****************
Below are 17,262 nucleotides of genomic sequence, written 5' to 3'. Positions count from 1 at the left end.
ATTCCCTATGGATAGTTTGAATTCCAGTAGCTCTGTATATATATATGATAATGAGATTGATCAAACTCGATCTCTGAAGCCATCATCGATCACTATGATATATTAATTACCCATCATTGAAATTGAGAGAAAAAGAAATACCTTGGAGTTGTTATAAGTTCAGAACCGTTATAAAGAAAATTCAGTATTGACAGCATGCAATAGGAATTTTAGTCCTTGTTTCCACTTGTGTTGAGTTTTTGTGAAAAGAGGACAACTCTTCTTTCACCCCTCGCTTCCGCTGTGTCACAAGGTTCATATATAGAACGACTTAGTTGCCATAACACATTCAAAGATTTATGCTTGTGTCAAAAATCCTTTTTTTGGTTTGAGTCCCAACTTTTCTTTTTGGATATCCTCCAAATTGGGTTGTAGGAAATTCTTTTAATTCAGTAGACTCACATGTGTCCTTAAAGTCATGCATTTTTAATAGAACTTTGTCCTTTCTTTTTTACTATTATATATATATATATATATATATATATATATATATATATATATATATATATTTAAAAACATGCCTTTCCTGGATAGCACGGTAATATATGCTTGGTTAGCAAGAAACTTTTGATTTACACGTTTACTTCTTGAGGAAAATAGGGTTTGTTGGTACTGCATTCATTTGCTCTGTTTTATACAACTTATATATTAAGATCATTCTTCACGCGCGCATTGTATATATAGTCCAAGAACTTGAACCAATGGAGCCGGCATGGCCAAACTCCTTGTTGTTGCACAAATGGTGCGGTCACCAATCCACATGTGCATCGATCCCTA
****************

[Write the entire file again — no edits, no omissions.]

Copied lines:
Below are 17,262 nucleotides of genomic sequence, written 5' to 3'. Positions count from 1 at the left end.
ATTCCCTATGGATAGTTTGAATTCCAGTAGCTCTGTATATATATATGATAATGAGATTGATCAAACTCGATCTCTGAAGCCATCATCGATCACTATGATATATTAATTACCCATCATTGAAATTGAGAGAAAAAGAAATACCTTGGAGTTGTTATAAGTTCAGAACCGTTATAAAGAAAATTCAGTATTGACAGCATGCAATAGGAATTTTAGTCCTTGTTTCCACTTGTGTTGAGTTTTTGTGAAAAGAGGACAACTCTTCTTTCACCCCTCGCTTCCGCTGTGTCACAAGGTTCATATATAGAACGACTTAGTTGCCATAACACATTCAAAGATTTATGCTTGTGTCAAAAATCCTTTTTTTGGTTTGAGTCCCAACTTTTCTTTTTGGATATCCTCCAAATTGGGTTGTAGGAAATTCTTTTAATTCAGTAGACTCACATGTGTCCTTAAAGTCATGCATTTTTAATAGAACTTTGTCCTTTCTTTTTTACTATTATATATATATATATATATATATATATATATATATATATATATATATATATTTAAAAACATGCCTTTCCTGGATAGCACGGTAATATATGCTTGGTTAGCAAGAAACTTTTGATTTACACGTTTACTTCTTGAGGAAAATAGGGTTTGTTGGTACTGCATTCATTTGCTCTGTTTTATACAACTTATATATTAAGATCATTCTTCACGCGCGCATTGTATATATAGTCCAAGAACTTGAACCAATGGAGCCGGCATGGCCAAACTCCTTGTTGTTGCACAAATGGTGCGGTCACCAATCCACATGTGCATCGATCCCTA